This intriguing book sheds light on how devices have turned us into addicts, writes Tim Smith-Laing
Adam Alter's Irresistible: Why We Can't Stop Checking, Scrolling, Clicking and Watching is part of the same behavioural-economics-psychology zeitgeist as a similar book, Hit Makers by Derek Thompson, and even covers common ground in examining why people like the things they do.
At first glance, too, it is similarly formulaic: "At an Apple event in January 2010, Steve Jobs." begins the first page. But, with a background in psychology and marketing, Alter brings a specialist eye to his material, and it shows. Considerably more sceptical than Hit Makers about modernity's obsession with maximal appeal, Irresistible is a fascinating, salutary, read.
Alter points to an epidemic of behavioural addictions in the modern world, centring above all on the screens we now carry everywhere. Since addictiveness is the aim of gadget designers, this shouldn't be surprising.
As one "design ethicist" Alter interviews puts it, on the other side of every screen "There are a thousand people [.] whose job it is to break down [your] self-regulation". The results? One 2011 meta-study showed that 41% of its 1.5million subjects had suffered from some kind of behavioural addiction in the previous year.
Irresistible's first section deals with the obvious question - "Can we really call this 'addiction'?" - offering a careful "Yes and no" response. Substance and behavioural addictions are both "fuelled by the same basic human needs": "social engagement and social support, mental stimulation, and a sense of effectiveness".
They "activate the same brain regions", and can cause the same kinds of consequences. That 2011 study lists, among others: "impairment of social relationships, criminal activity and legal problems, physical injury and impairment, financial loss".
Addicts cut off from behavioural crutches even indulge in the same compulsive tics - or punding - as substance addicts in withdrawal: obsessive circling; rocking on the spot; ordering, shuffling and reordering objects over and over again.
Simultaneously, it also seems clear that substance addictions can be substantially behavioural. Even heroin addiction, it transpired, was substantially dependent on contexts, environments, and learnt cues about what feels good in those contexts and environments.
Alter recounts the aftermath of the heroin epidemic that struck the US army in Vietnam from 1971 onwards. By the end of the war 19% of returning GIs were addicts - just over half of those who'd tried the drug. Normally, only 5% of heroin users stay clean; but when the US government tracked the recovery of returning GIs, the recovery figure was 95%.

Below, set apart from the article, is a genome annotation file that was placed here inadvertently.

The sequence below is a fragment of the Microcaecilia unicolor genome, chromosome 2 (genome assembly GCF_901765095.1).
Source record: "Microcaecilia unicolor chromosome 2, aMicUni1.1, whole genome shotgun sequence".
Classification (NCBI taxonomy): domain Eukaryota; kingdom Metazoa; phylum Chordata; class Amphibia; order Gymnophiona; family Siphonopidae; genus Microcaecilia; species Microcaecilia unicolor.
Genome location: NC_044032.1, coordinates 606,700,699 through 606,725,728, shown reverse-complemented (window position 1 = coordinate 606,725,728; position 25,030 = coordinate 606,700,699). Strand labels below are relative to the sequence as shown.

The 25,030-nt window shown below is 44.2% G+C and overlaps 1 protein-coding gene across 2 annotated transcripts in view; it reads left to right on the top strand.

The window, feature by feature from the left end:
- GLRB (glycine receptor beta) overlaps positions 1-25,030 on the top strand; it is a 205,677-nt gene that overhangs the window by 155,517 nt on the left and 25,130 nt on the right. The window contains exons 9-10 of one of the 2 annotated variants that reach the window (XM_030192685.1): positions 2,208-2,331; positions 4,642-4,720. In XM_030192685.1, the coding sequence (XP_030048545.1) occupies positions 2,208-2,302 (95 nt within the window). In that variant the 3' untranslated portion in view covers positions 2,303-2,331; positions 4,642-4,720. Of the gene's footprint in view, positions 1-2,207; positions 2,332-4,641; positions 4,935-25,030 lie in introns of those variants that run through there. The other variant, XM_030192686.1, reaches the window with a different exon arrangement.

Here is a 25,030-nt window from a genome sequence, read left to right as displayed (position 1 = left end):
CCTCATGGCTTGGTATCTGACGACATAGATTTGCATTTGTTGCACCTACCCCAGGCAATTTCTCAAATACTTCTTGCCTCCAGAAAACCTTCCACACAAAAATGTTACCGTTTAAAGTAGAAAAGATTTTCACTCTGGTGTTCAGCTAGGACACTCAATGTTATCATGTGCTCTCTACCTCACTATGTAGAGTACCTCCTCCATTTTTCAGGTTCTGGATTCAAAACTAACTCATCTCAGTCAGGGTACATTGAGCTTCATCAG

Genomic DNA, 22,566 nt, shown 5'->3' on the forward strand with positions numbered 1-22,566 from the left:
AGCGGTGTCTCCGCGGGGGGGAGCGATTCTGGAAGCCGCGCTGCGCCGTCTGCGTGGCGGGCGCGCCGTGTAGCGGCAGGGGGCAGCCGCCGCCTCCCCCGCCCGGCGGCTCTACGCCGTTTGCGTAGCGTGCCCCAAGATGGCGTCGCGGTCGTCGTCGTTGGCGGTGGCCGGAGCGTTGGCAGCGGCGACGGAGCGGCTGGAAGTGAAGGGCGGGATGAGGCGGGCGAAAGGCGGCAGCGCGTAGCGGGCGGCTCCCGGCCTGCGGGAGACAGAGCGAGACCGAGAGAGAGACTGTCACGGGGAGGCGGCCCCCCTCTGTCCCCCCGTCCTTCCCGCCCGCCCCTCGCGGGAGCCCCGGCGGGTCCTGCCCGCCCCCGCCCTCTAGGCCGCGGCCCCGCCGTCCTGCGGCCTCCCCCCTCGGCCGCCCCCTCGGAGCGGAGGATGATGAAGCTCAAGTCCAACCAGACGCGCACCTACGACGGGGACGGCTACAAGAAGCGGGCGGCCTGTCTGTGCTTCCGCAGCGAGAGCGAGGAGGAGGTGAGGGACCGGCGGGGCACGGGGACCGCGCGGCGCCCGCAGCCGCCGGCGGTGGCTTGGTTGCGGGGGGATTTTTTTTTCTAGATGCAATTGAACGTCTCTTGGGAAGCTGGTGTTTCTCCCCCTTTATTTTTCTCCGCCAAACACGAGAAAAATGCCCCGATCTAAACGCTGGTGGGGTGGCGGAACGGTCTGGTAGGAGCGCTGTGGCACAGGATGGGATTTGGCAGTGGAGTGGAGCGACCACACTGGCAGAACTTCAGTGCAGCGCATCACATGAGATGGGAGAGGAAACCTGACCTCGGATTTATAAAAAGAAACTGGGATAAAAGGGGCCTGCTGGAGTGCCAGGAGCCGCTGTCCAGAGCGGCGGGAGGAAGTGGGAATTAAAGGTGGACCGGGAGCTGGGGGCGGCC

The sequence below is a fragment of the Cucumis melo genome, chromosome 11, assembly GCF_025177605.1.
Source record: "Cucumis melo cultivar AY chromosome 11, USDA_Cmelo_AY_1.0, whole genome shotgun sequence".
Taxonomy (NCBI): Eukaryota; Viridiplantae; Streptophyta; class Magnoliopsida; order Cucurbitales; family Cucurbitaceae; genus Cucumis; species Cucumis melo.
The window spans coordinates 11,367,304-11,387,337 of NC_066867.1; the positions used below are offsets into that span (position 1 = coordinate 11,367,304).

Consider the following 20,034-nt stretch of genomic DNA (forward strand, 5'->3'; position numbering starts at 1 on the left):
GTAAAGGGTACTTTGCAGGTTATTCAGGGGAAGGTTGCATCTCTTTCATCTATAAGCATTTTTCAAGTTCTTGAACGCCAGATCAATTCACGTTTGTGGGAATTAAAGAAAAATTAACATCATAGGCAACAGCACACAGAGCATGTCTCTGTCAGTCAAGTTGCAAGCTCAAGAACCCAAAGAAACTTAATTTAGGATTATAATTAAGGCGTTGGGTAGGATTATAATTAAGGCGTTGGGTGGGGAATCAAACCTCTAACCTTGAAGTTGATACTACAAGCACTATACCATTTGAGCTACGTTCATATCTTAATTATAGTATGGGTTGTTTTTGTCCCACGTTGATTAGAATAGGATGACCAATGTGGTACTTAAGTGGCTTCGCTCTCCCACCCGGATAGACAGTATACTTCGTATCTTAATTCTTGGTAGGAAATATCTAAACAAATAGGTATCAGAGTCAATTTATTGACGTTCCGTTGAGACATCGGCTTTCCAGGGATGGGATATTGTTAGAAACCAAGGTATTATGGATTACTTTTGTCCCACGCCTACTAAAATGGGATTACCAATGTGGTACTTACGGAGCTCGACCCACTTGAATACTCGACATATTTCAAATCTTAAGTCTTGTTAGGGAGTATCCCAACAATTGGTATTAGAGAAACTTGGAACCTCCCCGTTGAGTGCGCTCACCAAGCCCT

The conclusion, borne out by parallel findings in lab animals, was that the soldiers' addiction was linked to Vietnam itself. Removed from that environment, it was easy for them to stay clean.
If there is a whiff of hysteria in equating smartphones and heroin, Irresistible remains compelling. Any good game or app designer knows how to engineer irresistibility into their products. The hooks in a mobile game might be smaller than the hooks in heroin, but there are more of them, and now they're omnipresent.
As Alter illustrates, a mere six ingredients lie behind most truly addictive experiences: goal setting, feedback, progress, escalation, cliffhangers, and social interaction. Think of the things you keep coming back to, for good or ill - running with your FitBit, watching Breaking Bad, browsing Facebook, playing Minecraft - and you'll find one or more of these. Combine them all, as in a Massively Multiplayer Online Game like World of Warcraft, and to the right person at the right time they really can become irresistible.
Even if you don't feel haunted by the spectre of addiction to your devices, Irresistible makes some vital points. In the end, Alter points out, the rise in addictions says less about us as individuals than as a society. You might be fine, but look around you: our world is designed for addiction, even though the tech advances that fuel it are "miraculous and life enriching".
The solution Alter suggests is for society to embrace them in healthy ways: workplaces could "shut down at six", e-mail included; social media could remove the endless scrolling and metrics that make them so compulsive; parents could introduce children to screens within careful limits.
It might be Utopian dreaming, but it's hard not to agree with Alter that a better future would be one where "we'll communicate with one another directly [.] and the glow of these social bonds will leave us richer and happier than the glow of screens ever could". - ©The Daily Telegraph
Irresistible: Why We Can't Stop Checking, Scrolling, Clicking and Watching
• This article was originally published in The Times.